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Station Signs Look Good

May 1, 2006  •  Post A Comment

First-quarter earnings for companies that own television stations indicate 2006 may be good for local TV. A lift from Super Bowl and Winter Olympics advertising revenues kicked off a year that will benefit from political campaign ads come fall.

Quarterly results released last week by four station-owning companies show that even before the political dollars begin flowing in, stations are seeing an upswing in advertising revenue.

TV stations owned by E.W. Scripps, Meredith and McGraw-Hill all posted increases in the three months ended March 31 that were in the high-single-digit to double-digit range. CBS Corp. also posted an increase, though it was more modest due to its decision to hold back on airing first-run episodes during the Olympics coverage.

Revenue gains for TV stations in an even-numbered year are not surprising. The Olympics and political campaign dollars often provide local stations with a revenue bump in even years. During the odd-numbered years, the absence of those two contributors often leads to revenue slumping.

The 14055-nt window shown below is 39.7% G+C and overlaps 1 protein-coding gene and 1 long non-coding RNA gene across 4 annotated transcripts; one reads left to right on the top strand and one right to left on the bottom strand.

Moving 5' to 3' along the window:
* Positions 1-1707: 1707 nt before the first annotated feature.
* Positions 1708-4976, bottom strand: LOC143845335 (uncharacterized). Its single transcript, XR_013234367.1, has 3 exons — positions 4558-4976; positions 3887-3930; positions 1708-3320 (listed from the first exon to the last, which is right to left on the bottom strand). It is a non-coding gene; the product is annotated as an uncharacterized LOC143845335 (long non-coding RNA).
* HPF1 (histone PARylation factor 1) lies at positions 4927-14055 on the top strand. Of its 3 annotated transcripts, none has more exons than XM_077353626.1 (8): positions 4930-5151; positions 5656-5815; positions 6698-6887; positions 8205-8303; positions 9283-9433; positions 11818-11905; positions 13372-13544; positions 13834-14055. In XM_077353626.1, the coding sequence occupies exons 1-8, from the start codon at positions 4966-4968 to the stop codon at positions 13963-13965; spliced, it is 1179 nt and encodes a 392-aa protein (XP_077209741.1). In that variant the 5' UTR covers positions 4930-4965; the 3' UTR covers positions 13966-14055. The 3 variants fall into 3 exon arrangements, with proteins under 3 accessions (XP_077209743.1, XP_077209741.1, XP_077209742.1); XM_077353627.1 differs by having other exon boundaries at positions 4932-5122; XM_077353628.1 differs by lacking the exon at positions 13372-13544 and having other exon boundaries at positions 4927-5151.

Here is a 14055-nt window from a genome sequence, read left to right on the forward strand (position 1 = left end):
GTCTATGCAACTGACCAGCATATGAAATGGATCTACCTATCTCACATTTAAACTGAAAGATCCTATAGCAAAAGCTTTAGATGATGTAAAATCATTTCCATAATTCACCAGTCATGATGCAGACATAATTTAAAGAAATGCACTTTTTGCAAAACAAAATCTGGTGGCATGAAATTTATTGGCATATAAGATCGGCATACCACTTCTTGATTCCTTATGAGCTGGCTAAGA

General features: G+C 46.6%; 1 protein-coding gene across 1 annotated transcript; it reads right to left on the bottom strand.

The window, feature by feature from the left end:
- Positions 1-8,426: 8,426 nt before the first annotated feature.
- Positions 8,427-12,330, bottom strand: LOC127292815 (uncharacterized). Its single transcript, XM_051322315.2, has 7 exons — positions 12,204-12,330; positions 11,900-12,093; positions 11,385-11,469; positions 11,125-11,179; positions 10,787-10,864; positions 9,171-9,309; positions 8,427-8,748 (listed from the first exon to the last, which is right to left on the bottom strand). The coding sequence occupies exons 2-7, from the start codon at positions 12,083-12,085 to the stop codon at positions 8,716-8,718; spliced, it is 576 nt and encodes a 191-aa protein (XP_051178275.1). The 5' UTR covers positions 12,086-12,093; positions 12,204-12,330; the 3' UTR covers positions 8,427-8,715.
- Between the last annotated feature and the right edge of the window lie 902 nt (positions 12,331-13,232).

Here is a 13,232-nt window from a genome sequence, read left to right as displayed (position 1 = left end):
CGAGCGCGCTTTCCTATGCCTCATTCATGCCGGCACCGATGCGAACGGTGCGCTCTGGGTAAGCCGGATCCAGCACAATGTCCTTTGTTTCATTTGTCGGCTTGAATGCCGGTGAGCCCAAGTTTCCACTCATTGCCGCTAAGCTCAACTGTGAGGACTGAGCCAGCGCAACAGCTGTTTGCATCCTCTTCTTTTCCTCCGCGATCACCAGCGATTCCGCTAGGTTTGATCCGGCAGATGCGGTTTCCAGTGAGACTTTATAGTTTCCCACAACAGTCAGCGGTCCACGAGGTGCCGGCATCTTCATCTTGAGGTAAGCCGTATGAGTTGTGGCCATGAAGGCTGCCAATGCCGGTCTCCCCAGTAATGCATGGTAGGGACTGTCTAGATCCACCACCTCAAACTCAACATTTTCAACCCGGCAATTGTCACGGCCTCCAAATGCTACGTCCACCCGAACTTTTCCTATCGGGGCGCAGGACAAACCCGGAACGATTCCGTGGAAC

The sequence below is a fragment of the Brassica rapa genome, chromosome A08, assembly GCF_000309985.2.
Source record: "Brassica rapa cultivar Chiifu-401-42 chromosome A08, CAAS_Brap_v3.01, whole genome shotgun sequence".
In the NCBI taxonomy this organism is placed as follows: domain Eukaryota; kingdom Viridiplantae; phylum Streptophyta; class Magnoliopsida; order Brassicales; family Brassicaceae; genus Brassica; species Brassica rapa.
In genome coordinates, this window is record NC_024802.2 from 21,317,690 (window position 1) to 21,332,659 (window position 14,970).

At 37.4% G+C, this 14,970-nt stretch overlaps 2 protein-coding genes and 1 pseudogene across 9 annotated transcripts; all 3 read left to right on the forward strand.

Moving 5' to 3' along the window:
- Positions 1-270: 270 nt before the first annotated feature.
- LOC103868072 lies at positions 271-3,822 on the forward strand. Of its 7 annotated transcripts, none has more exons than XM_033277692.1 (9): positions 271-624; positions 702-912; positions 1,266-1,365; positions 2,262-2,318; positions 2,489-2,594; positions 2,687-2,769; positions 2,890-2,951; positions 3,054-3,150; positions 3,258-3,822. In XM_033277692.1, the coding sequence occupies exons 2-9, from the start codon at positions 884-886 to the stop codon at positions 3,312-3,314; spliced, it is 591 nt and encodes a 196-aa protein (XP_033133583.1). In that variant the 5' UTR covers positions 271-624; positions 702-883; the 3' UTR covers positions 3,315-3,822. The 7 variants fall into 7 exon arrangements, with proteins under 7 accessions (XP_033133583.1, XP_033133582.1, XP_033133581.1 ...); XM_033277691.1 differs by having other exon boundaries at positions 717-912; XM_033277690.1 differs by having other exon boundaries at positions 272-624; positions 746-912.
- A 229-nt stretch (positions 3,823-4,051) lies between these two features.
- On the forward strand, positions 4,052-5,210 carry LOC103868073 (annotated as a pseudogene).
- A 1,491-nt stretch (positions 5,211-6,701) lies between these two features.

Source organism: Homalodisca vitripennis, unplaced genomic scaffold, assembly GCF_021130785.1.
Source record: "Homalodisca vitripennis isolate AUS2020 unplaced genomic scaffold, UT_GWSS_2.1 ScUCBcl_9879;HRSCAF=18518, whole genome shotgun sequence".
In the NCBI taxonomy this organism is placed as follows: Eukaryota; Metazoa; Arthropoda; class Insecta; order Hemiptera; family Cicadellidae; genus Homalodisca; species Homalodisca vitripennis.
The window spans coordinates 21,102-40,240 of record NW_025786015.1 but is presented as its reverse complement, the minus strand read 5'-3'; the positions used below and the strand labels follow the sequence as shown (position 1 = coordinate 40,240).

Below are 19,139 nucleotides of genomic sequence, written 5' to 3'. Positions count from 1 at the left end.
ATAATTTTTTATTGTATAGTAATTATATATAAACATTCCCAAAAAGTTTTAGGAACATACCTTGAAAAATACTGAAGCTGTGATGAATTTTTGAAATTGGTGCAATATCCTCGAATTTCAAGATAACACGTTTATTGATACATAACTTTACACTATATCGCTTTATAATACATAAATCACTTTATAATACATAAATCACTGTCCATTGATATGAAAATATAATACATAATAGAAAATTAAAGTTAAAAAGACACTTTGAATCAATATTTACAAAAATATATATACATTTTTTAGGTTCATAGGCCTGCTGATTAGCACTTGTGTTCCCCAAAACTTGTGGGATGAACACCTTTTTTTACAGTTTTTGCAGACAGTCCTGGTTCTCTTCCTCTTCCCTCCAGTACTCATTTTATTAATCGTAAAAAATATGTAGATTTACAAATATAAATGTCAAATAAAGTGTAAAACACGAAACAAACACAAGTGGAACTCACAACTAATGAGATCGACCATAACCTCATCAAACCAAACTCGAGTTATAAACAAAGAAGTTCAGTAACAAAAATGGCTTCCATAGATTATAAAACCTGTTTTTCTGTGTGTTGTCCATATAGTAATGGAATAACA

Political advertising has yet to gather momentum this year, as the real spending often takes place as Election Day nears.

Meredith President and Chief Operating Officer Stephen Lacy said that his broadcasting results reflect “growth in the fundamentals of the business.” Meredith has been able to capitalize on its ratings success from producing more hours of local news, Mr. Lacy added.

Meredith’s 14 stations posted a 9 percent increase in revenue to $75.9 million in its fiscal third quarter, while segment profit surged 24 percent to $20.1 million. Scripps’ 10-station group reported a 16 percent increase in first-quarter revenue to $83.8 million, while segment profit surged 38 percent to $22.5 million.

At McGraw-Hill, which owns four TV stations, first-quarter revenue rose 20 percent to $29.2 million. CBS’s TV stations reported a 3 percent increase in first-quarter revenue, though the company did not provide specific numbers for the stations.

The results from the four companies illustrate the see-saw effect that television stations endure as they go from odd-numbered years, in which stations face the double whammy of no Olympics coverage and the absence of significant political advertising spending, to even-numbered years, in which both the Olympics and political advertising play a huge role in financial performance.

A year ago, Scripps’ stations reported a 6 percent decline in revenue from the 2004 first quarter, while McGraw Hill’s stations slipped 2 percent in the same period. Meredith’s stations posted a 1 percent increase, driven largely by the effect of two newly acquired stations. CBS, which a year ago was part of Viacom, posted a 5 percent decline in its overall television business, largely driven by declines in political and nonpolitical advertising.